Dr. Cowl agrees and says air purifiers can be considered, as can personal respiratory protection. He says the best type of air purifier is one with a high-efficiency particulate air filter. "Use of ozone or ionic air purifiers are not typically suggested for protection from wildfire smoke since they provide minimal protection from the very small particles released, referred to as ultrafine particles of less than 0.3 microns in diameter," says Dr. Cowl.
Dr. Bhasin reminds people that it's important to take medications as prescribed and have refills available. Keep an eye on local air quality reports, and if you or someone you know is experiencing symptoms, it's important to seek medical care.
"Maintaining adequate oral hydration by drinking water and other fluids is also important to preserve the function of cilia, the microscopic broom-like cells in the airways that help sweep out particulate contaminants inhaled from the environment," adds Dr. Cowl.
Learn more from the Centers for Disease Control and Prevention.
Smoke sinus infection wildfire
Symptoms of wildfire smoke exposure to watch out for
You can see it, you can feel it, you can maybe even taste it. Smoke from the wildfires in Oregon and California is blanketing the Puget Sound area.
Doctors say it’s best to stay inside and avoid it altogether, but acknowledge that that’s not possible for everyone.
The best protection is an N95 mask, but those are being saved for medical professionals and first responders during the pandemic.
Some doctors have had an uptick in calls from patients who are concerned.
Dr. Albert Merati, Medical Director of Otolaryngology- Head and Neck Surgery Center at UW Medical Center, said the smoke could give you an ear infection, besides your eyes and throat.
“People might have hoarseness, they might have a dry or itchy throat, or pain in the throat, but more commonly we’re hearing about nasal congestion, and we expect to see an increase in the incidence of ear infections,” Merati said.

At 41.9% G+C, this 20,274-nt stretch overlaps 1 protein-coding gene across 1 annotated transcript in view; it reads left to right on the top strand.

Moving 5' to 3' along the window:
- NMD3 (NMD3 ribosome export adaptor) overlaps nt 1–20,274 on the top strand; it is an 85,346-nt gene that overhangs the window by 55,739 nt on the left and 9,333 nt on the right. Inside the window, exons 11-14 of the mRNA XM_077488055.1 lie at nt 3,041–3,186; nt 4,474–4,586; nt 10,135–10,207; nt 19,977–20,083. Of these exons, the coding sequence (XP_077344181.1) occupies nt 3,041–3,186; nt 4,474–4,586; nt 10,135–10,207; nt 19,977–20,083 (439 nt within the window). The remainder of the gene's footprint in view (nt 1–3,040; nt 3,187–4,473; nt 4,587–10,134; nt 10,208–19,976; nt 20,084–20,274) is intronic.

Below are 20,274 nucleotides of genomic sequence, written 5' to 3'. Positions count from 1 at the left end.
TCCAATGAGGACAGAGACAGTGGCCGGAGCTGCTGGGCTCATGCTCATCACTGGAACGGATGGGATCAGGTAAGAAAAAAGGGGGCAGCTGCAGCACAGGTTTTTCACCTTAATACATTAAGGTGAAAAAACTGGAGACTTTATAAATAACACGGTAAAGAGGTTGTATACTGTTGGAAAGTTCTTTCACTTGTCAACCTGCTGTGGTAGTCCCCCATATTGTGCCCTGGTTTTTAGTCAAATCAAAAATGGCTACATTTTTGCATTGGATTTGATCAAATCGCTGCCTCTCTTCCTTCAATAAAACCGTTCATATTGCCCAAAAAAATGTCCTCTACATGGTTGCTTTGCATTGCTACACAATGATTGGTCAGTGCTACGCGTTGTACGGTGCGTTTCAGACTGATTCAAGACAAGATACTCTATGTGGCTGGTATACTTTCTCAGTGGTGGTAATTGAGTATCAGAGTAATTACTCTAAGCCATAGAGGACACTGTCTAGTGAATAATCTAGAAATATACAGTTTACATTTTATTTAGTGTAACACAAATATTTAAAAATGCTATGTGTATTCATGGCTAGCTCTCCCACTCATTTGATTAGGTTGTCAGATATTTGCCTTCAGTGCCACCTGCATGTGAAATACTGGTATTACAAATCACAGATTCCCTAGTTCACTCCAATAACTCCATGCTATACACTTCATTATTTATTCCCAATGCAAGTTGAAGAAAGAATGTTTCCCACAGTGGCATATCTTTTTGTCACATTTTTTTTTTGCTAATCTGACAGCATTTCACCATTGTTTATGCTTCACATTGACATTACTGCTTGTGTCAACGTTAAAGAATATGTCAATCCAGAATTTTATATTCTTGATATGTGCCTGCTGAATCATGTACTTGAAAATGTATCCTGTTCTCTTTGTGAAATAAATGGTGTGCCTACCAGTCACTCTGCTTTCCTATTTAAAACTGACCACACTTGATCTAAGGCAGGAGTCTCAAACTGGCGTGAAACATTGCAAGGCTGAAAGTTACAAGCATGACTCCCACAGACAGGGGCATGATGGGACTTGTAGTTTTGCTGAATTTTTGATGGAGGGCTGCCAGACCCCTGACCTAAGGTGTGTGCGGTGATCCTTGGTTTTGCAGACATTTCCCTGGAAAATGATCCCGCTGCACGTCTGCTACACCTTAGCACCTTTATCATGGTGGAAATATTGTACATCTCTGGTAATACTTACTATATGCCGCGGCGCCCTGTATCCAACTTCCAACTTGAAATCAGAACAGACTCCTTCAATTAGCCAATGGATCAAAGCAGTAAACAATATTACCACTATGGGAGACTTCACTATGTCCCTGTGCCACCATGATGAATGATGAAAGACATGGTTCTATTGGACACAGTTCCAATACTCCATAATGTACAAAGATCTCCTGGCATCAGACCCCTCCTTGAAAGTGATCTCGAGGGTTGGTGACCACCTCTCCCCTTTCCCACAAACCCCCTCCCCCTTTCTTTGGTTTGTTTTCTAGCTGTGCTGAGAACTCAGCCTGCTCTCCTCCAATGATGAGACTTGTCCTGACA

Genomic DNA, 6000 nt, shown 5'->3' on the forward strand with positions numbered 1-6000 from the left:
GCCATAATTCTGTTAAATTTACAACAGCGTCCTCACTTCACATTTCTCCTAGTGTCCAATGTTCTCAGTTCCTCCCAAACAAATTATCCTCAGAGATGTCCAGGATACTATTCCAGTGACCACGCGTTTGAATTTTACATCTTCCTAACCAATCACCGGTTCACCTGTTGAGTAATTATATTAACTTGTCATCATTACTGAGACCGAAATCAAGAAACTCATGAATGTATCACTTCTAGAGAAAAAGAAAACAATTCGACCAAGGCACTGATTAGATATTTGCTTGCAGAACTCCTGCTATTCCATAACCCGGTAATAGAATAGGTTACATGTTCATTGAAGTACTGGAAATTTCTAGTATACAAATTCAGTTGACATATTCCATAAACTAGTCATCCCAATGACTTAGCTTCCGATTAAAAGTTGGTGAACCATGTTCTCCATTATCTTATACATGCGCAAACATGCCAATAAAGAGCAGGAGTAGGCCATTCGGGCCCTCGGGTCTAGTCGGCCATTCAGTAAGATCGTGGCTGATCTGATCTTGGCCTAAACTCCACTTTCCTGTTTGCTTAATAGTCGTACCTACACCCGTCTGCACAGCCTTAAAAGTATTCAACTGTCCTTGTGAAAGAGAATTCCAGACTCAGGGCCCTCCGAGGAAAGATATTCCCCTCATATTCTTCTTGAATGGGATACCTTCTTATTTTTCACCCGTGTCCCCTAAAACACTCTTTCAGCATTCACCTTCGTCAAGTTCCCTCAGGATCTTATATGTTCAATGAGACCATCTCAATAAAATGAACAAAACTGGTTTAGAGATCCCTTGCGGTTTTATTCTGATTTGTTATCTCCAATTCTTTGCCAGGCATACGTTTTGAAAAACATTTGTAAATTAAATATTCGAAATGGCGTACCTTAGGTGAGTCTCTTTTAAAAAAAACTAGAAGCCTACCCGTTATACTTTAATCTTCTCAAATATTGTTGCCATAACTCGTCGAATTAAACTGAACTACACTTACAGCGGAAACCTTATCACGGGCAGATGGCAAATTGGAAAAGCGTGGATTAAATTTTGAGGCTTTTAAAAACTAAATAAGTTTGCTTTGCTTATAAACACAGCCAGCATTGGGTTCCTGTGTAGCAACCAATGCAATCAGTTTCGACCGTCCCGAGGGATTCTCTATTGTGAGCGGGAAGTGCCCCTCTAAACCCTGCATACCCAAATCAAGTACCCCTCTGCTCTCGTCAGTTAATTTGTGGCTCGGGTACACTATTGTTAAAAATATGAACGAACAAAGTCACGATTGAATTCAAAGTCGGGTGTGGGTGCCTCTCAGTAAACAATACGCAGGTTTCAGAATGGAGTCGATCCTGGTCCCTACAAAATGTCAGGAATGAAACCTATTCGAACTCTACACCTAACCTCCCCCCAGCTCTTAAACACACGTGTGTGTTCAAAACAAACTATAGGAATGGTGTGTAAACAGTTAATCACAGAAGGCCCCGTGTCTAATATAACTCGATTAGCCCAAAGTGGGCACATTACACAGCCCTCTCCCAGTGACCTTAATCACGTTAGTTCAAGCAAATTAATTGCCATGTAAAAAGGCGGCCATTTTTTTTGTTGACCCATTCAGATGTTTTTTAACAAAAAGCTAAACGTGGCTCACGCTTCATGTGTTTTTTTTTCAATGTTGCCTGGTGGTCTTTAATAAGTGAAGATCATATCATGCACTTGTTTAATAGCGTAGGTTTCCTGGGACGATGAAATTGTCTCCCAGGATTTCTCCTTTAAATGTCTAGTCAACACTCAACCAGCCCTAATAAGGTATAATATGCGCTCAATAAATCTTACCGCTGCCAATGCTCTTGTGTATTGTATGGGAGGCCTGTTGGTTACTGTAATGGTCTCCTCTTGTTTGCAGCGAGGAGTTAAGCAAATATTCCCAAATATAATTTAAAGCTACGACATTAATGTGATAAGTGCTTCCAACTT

He said people should pay attention to what they’re drinking if they are feeling smoke effects.
“While most of us enjoy having a carbonated beverage, an alcoholic beverage, or a cup of coffee, those things are fine in moderation. And some of us who are a little more susceptible. If you feel like your throat is getting irritated during this time, maybe a little more water. Maybe avoid the irritants for a couple of days,” Merati said.
The smoke is sticking around for more of this week.
“Even after the smoke comes and goes, I wonder if there will be people who find they have persistent symptoms that it wasn’t the lingering effect of the smoke, but rather, this experience unearthed a problem that was already brewing,” Merati said. “So, if you do have things that aren’t quite right even when the air is clear — nasal congestion, pain, difficulty breathing, sore throat I think it’s a good time to connect with your primary care physician or ear nose throat doctor.”
Cox Media Group
7 Ways to Protect Your Health from Wildfire Smoke
The summer of 2017 is turning out to be quite the smoky affair.
With a record snowfall last winter — and the resulting vigorous growth of vegetation that serves as fire fuel — northern Nevada and northeastern California have felt like a giant tinder box waiting for a spark. Unfortunately, there have been plenty of sparks. The fire tracker website InciWeb listed 16 active fires on Aug. 7, 2017.
The Trouble with Fire